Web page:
|..................................................|


                         Figure 4: 3pcc call flow

3.3.1.  3pcc issues

   The 3pcc mechanism introduces the following issues.

   Complexity:  Third party call control only uses protocol mechanism
      specified in [RFC3261].  However the usage of third party call
      control becomes more complex when aspects of the call utilize SIP
      extensions or optional features of SIP like resource reservation.






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   Central point:  Because the Controller has a complete control over
      the call, it needs to be involved during the whole duration of the
      session.  It cannot leave the session before the whole session
      ends (unless it transfers the controller role to one of the other
      user's devices).
   User experience:  3ppc results in a suboptimal user experience
      because the slave phones are not aware that they are involved in a
      disaggregated media call scenario.  Indeed, the slave phones
      behave as they were just involved in a normal call with the
      Controller.  Moreover the slave phones will be alerted without any
      media having been established yet.
   SDP manipulation:  the Controller cannot "proxy" the SIP messages
      received from one of the parties.  In many cases, it is required
      to modify the SDP exchanged between the participants in order to
      affect the changes.


4.  Distributed Call Control with Actions

   The loosely coupled scenarios in this section describe the discovery
   of capabilities and interaction between the federated devices that
   allows these devices to present themselves to the remote party as one
   entity.

   The federated devices utilize the Actions mechanism to allow a UA to
   invoke an action on another UA.

   3PCC allows the Controller to setup and manage a communications
   relationship between two or more other parties using SIP.  When 3PCC
   is coupled with the Actions mechanism, the Controller role becomes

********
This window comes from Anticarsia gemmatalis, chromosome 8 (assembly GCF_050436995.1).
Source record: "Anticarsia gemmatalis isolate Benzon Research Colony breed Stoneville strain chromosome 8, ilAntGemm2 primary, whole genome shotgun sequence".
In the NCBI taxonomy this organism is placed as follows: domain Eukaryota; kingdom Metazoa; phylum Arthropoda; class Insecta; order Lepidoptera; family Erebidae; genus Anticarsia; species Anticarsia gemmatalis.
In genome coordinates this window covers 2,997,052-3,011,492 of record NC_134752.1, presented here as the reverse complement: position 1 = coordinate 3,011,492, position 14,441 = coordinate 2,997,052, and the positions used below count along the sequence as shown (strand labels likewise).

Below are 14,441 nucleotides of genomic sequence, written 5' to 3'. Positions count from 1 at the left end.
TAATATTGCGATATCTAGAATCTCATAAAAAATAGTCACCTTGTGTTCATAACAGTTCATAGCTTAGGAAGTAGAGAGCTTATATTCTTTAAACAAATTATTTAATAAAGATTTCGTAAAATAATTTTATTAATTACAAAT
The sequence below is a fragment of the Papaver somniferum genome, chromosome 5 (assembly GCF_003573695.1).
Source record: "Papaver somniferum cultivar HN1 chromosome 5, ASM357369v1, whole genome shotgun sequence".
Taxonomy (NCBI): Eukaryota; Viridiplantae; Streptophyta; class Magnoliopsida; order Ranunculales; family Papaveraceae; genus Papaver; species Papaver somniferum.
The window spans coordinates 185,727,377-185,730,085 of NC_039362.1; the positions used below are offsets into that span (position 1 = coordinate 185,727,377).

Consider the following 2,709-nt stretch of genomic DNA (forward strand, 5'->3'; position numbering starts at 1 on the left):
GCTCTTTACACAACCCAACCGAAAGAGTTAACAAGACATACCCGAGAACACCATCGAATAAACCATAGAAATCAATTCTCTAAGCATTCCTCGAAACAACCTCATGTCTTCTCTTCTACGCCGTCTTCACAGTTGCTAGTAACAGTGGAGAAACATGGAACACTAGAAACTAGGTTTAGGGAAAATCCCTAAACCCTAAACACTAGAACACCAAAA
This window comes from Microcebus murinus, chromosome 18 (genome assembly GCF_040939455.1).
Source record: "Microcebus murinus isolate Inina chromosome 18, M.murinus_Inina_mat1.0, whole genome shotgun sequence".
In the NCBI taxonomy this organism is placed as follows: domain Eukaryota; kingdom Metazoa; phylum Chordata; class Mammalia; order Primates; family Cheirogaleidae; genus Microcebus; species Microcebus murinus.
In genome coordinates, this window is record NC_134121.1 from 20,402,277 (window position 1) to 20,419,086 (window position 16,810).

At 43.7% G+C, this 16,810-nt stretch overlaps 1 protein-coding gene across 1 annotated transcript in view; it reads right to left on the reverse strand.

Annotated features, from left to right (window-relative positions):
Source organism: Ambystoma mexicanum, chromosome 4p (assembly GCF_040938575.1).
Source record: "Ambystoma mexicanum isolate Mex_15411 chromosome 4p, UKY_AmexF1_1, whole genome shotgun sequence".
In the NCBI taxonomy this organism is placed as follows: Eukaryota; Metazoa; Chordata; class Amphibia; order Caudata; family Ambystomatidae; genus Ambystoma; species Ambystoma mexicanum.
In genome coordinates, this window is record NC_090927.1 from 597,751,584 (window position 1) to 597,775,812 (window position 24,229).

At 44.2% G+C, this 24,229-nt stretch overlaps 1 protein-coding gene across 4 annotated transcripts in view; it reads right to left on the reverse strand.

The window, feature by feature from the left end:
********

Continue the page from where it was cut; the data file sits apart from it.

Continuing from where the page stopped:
flexible enough to allow any of the federated parties to take that
   role at any time, depending on the specifics of the use case.

   All federated devices are expected to be aware of each others
   capabilities and all available actions, and they are also expected to
   be aware of all the dialogs of each others by subscribing to the
   'dialog' event package, and have the intelligence to utilize all this
   knowledge to provide solutions to a wide range of use cases, without
   requiring the remote party to change.

   Because there is no one entity that takes the Controller role all the
   time, in the event of a sudden departure of one of the federated
   devices, one of the remaining devices can take control of the
   communication with the remote party and update it, based on the
   capabilities of the remaining federated parties. In the case of the
   departure of the Controller device and with multiple federated
   devices still alive, the rest of the federated devices can utilize
   the Actions mechanism to select the new Controller.



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4.1.  Answering an A/V call using Two Separate Devices example

   This section describes the example use case of answering an incoming
   A/V call using two separate devices, using the mechanism described in
   the section above.  In the following example flows the Actions
   mechanism used is the one provided by the proposed new SIP INVOKE
   method.  The use case has Alice with a PC with a Video SIP UA and
   Audio SIP Desk Phone while Bob has an integrated SIP Device with A/V.

4.1.1.  Discovery of Capabilities

   Both Alice's devices subscribe to the 'reg' event package of each